But far and away the thing I'll remember most about Sunday was hearing my 3 year old daughter Claire's voice over the radio while I was driving. For this event Bic was themed for Max Evans, who by all accounts was an incredible little boy and who passed away unexpectedly just weeks before the race. I don't know his parents personally and I'll never be able to meet Max himself, but I hear he was into cars and I'm sure he would have loved to have been at the race playing with Claire & Ros and watching the cars too. When I heard Claire's voice, I heard the same incredible enthusiasm that I know Max had. I don't understand why my child was there to watch me race a car bearing Max's memory yet he was taken from his family so soon. I felt a heavy guilt and sadness for the circumstances of that moment, but I also felt an indescribable calming peace fall over me as well. Not an 'everything is okay' calm, but a 'you don't have to understand' calm. I only hope that Max and his family felt that someone was thinking about him.

Below: Cody's wife and Claire watch him zoom by on Sunday, and then Claire saying "GO DADDY GO DADDY" repeatedly!!  




So Saturday finds us back at the track just past sunrise and some person has done something really odd. I am guessing that they are normally a very bad person, squarely on Santa's "NAUGHTY" list and this person felt that with an overwhelming gesture of kindness that perhaps, just perhaps, enough good would overcome the bad and lumps of coal would be absent from their stocking. There was a table, chock-full of goodies and it was free. FREE-NINETY-FREE! It was all I could do to only take one package of plain M&Ms, one package of peanut and some skittles. There were HoneyBuns, powdered donuts, starburst, you name it. Just like the previous day, it was cold and I had on several layers on top and bottom, yet the warmth of this strangers kindness was wonderful. (awwwww)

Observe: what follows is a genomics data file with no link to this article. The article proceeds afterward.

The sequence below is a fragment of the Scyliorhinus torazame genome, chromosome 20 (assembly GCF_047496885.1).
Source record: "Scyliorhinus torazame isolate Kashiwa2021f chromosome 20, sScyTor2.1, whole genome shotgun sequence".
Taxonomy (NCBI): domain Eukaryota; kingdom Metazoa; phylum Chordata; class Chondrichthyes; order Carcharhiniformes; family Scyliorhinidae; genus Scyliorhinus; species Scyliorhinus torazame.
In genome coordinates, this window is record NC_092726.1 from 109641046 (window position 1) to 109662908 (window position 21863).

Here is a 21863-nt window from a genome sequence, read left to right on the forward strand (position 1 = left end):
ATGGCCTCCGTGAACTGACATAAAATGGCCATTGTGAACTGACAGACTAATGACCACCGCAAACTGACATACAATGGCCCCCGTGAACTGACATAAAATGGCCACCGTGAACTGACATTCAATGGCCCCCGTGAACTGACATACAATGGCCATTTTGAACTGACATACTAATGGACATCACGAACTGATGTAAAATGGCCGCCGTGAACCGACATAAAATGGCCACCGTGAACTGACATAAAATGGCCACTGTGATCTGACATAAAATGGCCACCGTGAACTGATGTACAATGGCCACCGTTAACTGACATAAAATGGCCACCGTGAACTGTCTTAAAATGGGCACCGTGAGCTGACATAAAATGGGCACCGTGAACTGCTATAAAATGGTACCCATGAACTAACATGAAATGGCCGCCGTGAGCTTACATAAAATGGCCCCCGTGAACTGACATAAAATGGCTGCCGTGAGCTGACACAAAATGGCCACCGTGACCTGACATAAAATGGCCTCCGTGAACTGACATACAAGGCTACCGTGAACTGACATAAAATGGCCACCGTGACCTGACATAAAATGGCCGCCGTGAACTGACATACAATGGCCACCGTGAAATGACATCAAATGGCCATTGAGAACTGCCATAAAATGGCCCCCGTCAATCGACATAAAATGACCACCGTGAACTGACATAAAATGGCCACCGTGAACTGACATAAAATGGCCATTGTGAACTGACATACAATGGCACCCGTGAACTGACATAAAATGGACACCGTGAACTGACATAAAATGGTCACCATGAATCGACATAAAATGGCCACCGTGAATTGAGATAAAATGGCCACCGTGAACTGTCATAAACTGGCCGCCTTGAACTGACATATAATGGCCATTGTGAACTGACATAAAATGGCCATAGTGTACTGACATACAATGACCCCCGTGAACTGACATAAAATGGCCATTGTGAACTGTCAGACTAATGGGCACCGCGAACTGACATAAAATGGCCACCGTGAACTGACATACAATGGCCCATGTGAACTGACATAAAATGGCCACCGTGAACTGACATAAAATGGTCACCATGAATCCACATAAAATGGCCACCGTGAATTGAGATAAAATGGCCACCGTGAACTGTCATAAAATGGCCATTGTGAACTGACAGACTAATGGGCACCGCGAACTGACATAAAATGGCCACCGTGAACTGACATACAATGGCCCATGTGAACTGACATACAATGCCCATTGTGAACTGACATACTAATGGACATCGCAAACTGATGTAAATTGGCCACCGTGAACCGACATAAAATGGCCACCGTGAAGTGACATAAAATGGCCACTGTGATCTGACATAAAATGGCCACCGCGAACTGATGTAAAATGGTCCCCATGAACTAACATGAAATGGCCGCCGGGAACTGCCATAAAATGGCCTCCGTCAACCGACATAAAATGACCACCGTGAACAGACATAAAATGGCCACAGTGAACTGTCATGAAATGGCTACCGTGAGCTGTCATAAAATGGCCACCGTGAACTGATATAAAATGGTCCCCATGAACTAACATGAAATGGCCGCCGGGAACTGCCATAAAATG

So to fill in the gaps, Anna/Rossi/I were at the track early Friday so Anna could work registration and I could do some shakedown of the car. Countryman and Ron showed up about noon and I had a few short sessions before then to check things out. There was a stumble in the carb right at full throttle, but 90% or so seemed fine and the car was pretty quick. The new grip the big tires offered was awesome, and the brakes were there usual phenomenal. Front springs limited the body roll, but the blown struts were painfully evident by the porpoising, but there was nothing I could do about that. Our 'residual' value from Louisiana (including fire and wall hit) was 400$ and struts were not in the budget after a used radiator, front springs and some wiring cleanup. I put Ron in the car and he quickly knocked the exhaust loose and came in dragging. Fixed, out again, broken, dragging, in again. Countryman rigged up two huge straps to the pinch welds that assured it was not coming off. We also pulled the top plate on the carb and while there were a few things he fixed, the stumble was still there. We decided to drive around it anyway and buttoned the car up for tech, which we passed with no issues. Sadly, the radio harness got slammed in the door at one point and so our normally-perfect radios ended up being one-way (spotter to driver) communication. We didn't realize this until Saturday after the 3 stints were done. Also, none of the drivers were used to the old-school latch-link harness. I had those in a street car ages ago and can do them blind, but the other three struggled to get everything lined up after driver swaps. Might upgrade to a camlok moving forward.